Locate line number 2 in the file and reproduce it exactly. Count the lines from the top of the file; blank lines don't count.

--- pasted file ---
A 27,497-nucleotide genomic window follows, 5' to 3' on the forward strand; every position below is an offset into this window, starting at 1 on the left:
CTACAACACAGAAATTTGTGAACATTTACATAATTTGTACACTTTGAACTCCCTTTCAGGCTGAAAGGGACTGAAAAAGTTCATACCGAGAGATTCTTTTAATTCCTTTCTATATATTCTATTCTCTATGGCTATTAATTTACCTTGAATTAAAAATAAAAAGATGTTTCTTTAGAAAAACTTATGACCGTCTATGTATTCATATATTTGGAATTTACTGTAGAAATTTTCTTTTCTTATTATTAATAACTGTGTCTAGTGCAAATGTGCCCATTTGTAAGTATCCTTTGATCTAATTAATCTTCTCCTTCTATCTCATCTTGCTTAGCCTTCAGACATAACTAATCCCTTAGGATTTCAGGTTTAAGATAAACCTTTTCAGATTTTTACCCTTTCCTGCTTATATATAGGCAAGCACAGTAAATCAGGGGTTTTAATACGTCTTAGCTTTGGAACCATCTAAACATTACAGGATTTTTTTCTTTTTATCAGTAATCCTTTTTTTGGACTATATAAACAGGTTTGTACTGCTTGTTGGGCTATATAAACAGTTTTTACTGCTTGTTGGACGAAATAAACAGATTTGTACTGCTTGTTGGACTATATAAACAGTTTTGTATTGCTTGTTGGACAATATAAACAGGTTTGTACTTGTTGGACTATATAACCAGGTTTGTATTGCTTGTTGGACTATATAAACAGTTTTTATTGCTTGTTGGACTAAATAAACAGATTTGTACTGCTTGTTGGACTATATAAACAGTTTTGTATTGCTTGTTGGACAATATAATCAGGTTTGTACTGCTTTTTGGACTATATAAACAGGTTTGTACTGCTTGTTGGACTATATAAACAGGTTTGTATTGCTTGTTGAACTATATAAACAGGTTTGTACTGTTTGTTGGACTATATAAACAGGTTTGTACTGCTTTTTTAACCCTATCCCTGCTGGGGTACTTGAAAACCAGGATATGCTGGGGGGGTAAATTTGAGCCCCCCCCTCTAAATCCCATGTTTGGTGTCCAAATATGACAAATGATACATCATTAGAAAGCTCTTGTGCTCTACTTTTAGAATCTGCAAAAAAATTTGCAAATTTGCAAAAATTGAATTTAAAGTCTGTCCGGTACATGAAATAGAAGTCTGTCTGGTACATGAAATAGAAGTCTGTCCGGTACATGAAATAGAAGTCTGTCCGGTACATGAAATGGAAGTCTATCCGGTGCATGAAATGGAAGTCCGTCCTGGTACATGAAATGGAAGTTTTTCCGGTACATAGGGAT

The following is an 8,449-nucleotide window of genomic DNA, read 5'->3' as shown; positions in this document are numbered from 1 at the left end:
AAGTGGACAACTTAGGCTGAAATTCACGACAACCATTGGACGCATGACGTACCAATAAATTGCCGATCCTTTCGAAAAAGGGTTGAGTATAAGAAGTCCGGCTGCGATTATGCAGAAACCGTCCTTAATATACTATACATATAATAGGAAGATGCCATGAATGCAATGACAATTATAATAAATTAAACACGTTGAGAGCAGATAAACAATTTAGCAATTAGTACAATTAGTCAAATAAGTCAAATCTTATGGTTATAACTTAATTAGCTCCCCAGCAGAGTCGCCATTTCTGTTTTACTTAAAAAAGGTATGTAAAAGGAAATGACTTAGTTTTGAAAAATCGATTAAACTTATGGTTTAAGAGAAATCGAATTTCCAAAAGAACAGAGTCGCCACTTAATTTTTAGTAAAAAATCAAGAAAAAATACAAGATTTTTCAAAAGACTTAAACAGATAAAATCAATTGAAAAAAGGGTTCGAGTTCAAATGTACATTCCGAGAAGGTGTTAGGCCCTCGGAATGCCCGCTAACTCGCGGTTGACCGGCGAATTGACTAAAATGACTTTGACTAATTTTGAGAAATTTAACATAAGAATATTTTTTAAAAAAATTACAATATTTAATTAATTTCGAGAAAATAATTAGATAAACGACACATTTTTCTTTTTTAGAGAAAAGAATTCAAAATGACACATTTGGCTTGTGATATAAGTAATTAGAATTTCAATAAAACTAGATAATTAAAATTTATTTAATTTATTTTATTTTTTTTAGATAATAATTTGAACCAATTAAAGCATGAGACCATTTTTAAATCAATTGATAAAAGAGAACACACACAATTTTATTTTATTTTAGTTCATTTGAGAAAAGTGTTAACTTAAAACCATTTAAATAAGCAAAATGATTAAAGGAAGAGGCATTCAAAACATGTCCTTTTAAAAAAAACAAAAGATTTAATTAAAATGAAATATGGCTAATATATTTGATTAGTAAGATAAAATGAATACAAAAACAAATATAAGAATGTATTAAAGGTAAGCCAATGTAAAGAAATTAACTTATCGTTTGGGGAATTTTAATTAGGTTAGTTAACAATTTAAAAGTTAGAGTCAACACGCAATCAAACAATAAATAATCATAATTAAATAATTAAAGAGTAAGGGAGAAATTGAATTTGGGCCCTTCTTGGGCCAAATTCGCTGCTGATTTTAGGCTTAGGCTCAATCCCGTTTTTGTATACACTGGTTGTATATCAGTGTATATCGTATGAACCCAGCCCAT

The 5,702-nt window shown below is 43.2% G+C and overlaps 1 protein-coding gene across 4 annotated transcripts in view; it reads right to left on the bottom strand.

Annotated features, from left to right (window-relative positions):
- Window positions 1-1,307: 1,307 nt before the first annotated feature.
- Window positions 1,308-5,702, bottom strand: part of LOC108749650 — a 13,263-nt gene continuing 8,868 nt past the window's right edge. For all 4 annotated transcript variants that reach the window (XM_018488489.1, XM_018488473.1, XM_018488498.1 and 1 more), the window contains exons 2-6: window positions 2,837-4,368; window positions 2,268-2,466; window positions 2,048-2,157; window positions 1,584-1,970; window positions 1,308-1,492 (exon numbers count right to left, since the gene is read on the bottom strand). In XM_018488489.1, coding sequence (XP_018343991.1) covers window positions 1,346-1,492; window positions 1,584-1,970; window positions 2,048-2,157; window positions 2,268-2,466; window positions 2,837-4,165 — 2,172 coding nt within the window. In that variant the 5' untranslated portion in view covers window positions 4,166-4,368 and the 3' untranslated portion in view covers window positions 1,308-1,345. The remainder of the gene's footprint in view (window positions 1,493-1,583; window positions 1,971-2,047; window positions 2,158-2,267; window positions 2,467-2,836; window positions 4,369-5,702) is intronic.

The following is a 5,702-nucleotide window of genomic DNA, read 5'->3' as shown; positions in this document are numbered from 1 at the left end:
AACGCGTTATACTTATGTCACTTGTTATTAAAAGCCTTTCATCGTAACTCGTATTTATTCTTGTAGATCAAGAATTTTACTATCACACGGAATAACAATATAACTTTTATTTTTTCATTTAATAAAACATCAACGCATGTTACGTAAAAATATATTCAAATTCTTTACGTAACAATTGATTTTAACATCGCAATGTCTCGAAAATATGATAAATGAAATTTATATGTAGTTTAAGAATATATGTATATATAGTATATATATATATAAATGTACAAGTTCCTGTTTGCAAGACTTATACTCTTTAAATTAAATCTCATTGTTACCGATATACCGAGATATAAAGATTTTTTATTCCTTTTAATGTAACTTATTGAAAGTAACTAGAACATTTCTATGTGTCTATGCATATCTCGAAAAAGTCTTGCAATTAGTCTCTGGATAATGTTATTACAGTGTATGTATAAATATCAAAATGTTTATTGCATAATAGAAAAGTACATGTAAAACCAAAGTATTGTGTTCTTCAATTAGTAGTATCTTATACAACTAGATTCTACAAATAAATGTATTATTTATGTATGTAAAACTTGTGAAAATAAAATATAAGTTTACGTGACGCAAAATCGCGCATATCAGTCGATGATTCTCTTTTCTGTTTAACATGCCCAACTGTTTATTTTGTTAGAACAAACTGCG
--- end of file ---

CTACAACACAGAAATTTGTGAACATTTACATAATTTGTACACTTTGAACTCCCTTTCAGGCTGAAAGGGACTGAAAAAGTTCATACCGAGAGATTCTTTTAATTCCTTTCTATATATTCTATTCTCTATGGCTATTAATTTACCTTGAATTAAAAATAAAAAGATGTTTCTTTAGAAAAACTTATGACCGTCTATGTATTCATATATTTGGAATTTACTGTAGAAATTTTCTTTTCTTATTATTAATAACTGTGTCTAGTGCAAATGTGCCCATTTGTAAGTATCCTTTGATCTAATTAATCTTCTCCTTCTATCTCATCTTGCTTAGCCTTCAGACATAACTAATCCCTTAGGATTTCAGGTTTAAGATAAACCTTTTCAGATTTTTACCCTTTCCTGCTTATATATAGGCAAGCACAGTAAATCAGGGGTTTTAATACGTCTTAGCTTTGGAACCATCTAAACATTACAGGATTTTTTTCTTTTTATCAGTAATCCTTTTTTTGGACTATATAAACAGGTTTGTACTGCTTGTTGGGCTATATAAACAGTTTTTACTGCTTGTTGGACGAAATAAACAGATTTGTACTGCTTGTTGGACTATATAAACAGTTTTGTATTGCTTGTTGGACAATATAAACAGGTTTGTACTTGTTGGACTATATAACCAGGTTTGTATTGCTTGTTGGACTATATAAACAGTTTTTATTGCTTGTTGGACTAAATAAACAGATTTGTACTGCTTGTTGGACTATATAAACAGTTTTGTATTGCTTGTTGGACAATATAATCAGGTTTGTACTGCTTTTTGGACTATATAAACAGGTTTGTACTGCTTGTTGGACTATATAAACAGGTTTGTATTGCTTGTTGAACTATATAAACAGGTTTGTACTGTTTGTTGGACTATATAAACAGGTTTGTACTGCTTTTTTAACCCTATCCCTGCTGGGGTACTTGAAAACCAGGATATGCTGGGGGGGTAAATTTGAGCCCCCCCCTCTAAATCCCATGTTTGGTGTCCAAATATGACAAATGATACATCATTAGAAAGCTCTTGTGCTCTACTTTTAGAATCTGCAAAAAAATTTGCAAATTTGCAAAAATTGAATTTAAAGTCTGTCCGGTACATGAAATAGAAGTCTGTCTGGTACATGAAATAGAAGTCTGTCCGGTACATGAAATAGAAGTCTGTCCGGTACATGAAATGGAAGTCTATCCGGTGCATGAAATGGAAGTCCGTCCTGGTACATGAAATGGAAGTTTTTCCGGTACATAGGGAT